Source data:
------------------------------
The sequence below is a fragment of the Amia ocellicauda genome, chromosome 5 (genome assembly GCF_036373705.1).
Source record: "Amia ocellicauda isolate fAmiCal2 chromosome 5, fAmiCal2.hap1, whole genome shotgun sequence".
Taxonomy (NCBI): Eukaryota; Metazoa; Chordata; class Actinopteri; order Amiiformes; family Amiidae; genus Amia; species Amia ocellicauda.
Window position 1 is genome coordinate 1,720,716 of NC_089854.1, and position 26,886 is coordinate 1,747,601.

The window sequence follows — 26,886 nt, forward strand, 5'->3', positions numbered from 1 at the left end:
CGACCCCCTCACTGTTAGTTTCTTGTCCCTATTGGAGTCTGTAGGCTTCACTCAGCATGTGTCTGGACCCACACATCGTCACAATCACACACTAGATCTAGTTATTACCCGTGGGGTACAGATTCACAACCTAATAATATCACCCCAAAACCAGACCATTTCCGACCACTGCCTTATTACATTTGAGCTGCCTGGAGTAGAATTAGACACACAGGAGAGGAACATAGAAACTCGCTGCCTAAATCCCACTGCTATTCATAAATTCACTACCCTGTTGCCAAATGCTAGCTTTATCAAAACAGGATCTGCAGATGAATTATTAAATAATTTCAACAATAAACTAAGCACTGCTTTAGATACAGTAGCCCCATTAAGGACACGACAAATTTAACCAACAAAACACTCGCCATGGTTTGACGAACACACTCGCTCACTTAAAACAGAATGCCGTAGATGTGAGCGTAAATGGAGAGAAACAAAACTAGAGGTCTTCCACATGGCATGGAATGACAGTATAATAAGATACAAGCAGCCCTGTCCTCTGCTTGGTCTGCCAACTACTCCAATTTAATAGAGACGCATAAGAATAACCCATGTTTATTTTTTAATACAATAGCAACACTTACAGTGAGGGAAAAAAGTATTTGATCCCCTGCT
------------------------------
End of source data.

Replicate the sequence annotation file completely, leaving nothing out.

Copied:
The sequence below is a fragment of the Amia ocellicauda genome, chromosome 5 (genome assembly GCF_036373705.1).
Source record: "Amia ocellicauda isolate fAmiCal2 chromosome 5, fAmiCal2.hap1, whole genome shotgun sequence".
Taxonomy (NCBI): Eukaryota; Metazoa; Chordata; class Actinopteri; order Amiiformes; family Amiidae; genus Amia; species Amia ocellicauda.
Window position 1 is genome coordinate 1,720,716 of NC_089854.1, and position 26,886 is coordinate 1,747,601.

The window sequence follows — 26,886 nt, forward strand, 5'->3', positions numbered from 1 at the left end:
CGACCCCCTCACTGTTAGTTTCTTGTCCCTATTGGAGTCTGTAGGCTTCACTCAGCATGTGTCTGGACCCACACATCGTCACAATCACACACTAGATCTAGTTATTACCCGTGGGGTACAGATTCACAACCTAATAATATCACCCCAAAACCAGACCATTTCCGACCACTGCCTTATTACATTTGAGCTGCCTGGAGTAGAATTAGACACACAGGAGAGGAACATAGAAACTCGCTGCCTAAATCCCACTGCTATTCATAAATTCACTACCCTGTTGCCAAATGCTAGCTTTATCAAAACAGGATCTGCAGATGAATTATTAAATAATTTCAACAATAAACTAAGCACTGCTTTAGATACAGTAGCCCCATTAAGGACACGACAAATTTAACCAACAAAACACTCGCCATGGTTTGACGAACACACTCGCTCACTTAAAACAGAATGCCGTAGATGTGAGCGTAAATGGAGAGAAACAAAACTAGAGGTCTTCCACATGGCATGGAATGACAGTATAATAAGATACAAGCAGCCCTGTCCTCTGCTTGGTCTGCCAACTACTCCAATTTAATAGAGACGCATAAGAATAACCCATGTTTATTTTTTAATACAATAGCAACACTTACAGTGAGGGAAAAAAGTATTTGATCCCCTGCT